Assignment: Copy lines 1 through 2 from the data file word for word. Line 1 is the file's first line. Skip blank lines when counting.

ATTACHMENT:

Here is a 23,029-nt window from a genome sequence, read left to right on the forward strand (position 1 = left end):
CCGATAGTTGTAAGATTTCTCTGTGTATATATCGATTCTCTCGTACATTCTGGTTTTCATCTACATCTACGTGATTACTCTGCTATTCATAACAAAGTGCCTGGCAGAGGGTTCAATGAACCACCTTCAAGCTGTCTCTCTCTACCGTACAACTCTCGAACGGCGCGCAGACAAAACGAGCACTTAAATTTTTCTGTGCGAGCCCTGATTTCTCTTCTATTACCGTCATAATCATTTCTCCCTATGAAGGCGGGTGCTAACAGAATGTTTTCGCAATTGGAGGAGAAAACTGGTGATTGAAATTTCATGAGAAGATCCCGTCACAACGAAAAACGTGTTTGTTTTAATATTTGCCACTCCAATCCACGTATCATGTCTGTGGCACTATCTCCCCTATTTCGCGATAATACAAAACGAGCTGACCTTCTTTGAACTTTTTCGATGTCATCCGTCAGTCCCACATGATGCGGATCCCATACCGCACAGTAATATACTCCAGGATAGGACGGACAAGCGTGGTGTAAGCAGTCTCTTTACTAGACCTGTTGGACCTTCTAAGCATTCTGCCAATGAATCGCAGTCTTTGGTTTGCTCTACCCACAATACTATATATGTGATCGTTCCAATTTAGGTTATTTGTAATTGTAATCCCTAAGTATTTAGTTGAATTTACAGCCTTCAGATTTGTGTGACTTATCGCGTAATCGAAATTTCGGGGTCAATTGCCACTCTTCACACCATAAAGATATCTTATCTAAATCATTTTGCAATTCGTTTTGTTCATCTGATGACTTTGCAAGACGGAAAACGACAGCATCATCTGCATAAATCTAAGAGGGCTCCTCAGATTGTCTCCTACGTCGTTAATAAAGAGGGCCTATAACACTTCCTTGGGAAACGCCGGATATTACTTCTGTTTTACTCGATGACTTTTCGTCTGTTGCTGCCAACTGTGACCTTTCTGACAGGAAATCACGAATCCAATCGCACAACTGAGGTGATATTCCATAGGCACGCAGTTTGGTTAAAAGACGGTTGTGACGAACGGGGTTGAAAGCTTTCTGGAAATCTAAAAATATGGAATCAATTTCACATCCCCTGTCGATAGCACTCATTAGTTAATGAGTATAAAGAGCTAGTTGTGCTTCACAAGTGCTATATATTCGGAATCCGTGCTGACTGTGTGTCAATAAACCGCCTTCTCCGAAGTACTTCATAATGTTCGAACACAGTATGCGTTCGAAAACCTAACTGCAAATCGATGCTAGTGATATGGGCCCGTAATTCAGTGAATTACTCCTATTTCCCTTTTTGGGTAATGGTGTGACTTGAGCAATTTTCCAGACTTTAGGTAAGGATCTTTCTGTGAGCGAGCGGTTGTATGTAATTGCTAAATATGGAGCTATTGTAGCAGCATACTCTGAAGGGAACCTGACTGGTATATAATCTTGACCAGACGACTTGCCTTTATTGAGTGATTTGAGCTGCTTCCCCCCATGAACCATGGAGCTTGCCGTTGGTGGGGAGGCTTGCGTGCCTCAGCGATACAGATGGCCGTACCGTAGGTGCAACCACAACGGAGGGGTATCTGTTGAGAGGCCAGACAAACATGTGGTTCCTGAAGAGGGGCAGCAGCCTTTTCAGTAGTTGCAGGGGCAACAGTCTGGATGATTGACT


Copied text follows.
Here is a 23,029-nt window from a genome sequence, read left to right on the forward strand (position 1 = left end):
CCGATAGTTGTAAGATTTCTCTGTGTATATATCGATTCTCTCGTACATTCTGGTTTTCATCTACATCTACGTGATTACTCTGCTATTCATAACAAAGTGCCTGGCAGAGGGTTCAATGAACCACCTTCAAGCTGTCTCTCTCTACCGTACAACTCTCGAACGGCGCGCAGACAAAACGAGCACTTAAATTTTTCTGTGCGAGCCCTGATTTCTCTTCTATTACCGTCATAATCATTTCTCCCTATGAAGGCGGGTGCTAACAGAATGTTTTCGCAATTGGAGGAGAAAACTGGTGATTGAAATTTCATGAGAAGATCCCGTCACAACGAAAAACGTGTTTGTTTTAATATTTGCCACTCCAATCCACGTATCATGTCTGTGGCACTATCTCCCCTATTTCGCGATAATACAAAACGAGCTGACCTTCTTTGAACTTTTTCGATGTCATCCGTCAGTCCCACATGATGCGGATCCCATACCGCACAGTAATATACTCCAGGATAGGACGGACAAGCGTGGTGTAAGCAGTCTCTTTACTAGACCTGTTGGACCTTCTAAGCATTCTGCCAATGAATCGCAGTCTTTGGTTTGCTCTACCCACAATACTATATATGTGATCGTTCCAATTTAGGTTATTTGTAATTGTAATCCCTAAGTATTTAGTTGAATTTACAGCCTTCAGATTTGTGTGACTTATCGCGTAATCGAAATTTCGGGGTCAATTGCCACTCTTCACACCATAAAGATATCTTATCTAAATCATTTTGCAATTCGTTTTGTTCATCTGATGACTTTGCAAGACGGAAAACGACAGCATCATCTGCATAAATCTAAGAGGGCTCCTCAGATTGTCTCCTACGTCGTTAATAAAGAGGGCCTATAACACTTCCTTGGGAAACGCCGGATATTACTTCTGTTTTACTCGATGACTTTTCGTCTGTTGCTGCCAACTGTGACCTTTCTGACAGGAAATCACGAATCCAATCGCACAACTGAGGTGATATTCCATAGGCACGCAGTTTGGTTAAAAGACGGTTGTGACGAACGGGGTTGAAAGCTTTCTGGAAATCTAAAAATATGGAATCAATTTCACATCCCCTGTCGATAGCACTCATTAGTTAATGAGTATAAAGAGCTAGTTGTGCTTCACAAGTGCTATATATTCGGAATCCGTGCTGACTGTGTGTCAATAAACCGCCTTCTCCGAAGTACTTCATAATGTTCGAACACAGTATGCGTTCGAAAACCTAACTGCAAATCGATGCTAGTGATATGGGCCCGTAATTCAGTGAATTACTCCTATTTCCCTTTTTGGGTAATGGTGTGACTTGAGCAATTTTCCAGACTTTAGGTAAGGATCTTTCTGTGAGCGAGCGGTTGTATGTAATTGCTAAATATGGAGCTATTGTAGCAGCATACTCTGAAGGGAACCTGACTGGTATATAATCTTGACCAGACGACTTGCCTTTATTGAGTGATTTGAGCTGCTTCCCCCCATGAACCATGGAGCTTGCCGTTGGTGGGGAGGCTTGCGTGCCTCAGCGATACAGATGGCCGTACCGTAGGTGCAACCACAACGGAGGGGTATCTGTTGAGAGGCCAGACAAACATGTGGTTCCTGAAGAGGGGCAGCAGCCTTTTCAGTAGTTGCAGGGGCAACAGTCTGGATGATTGACT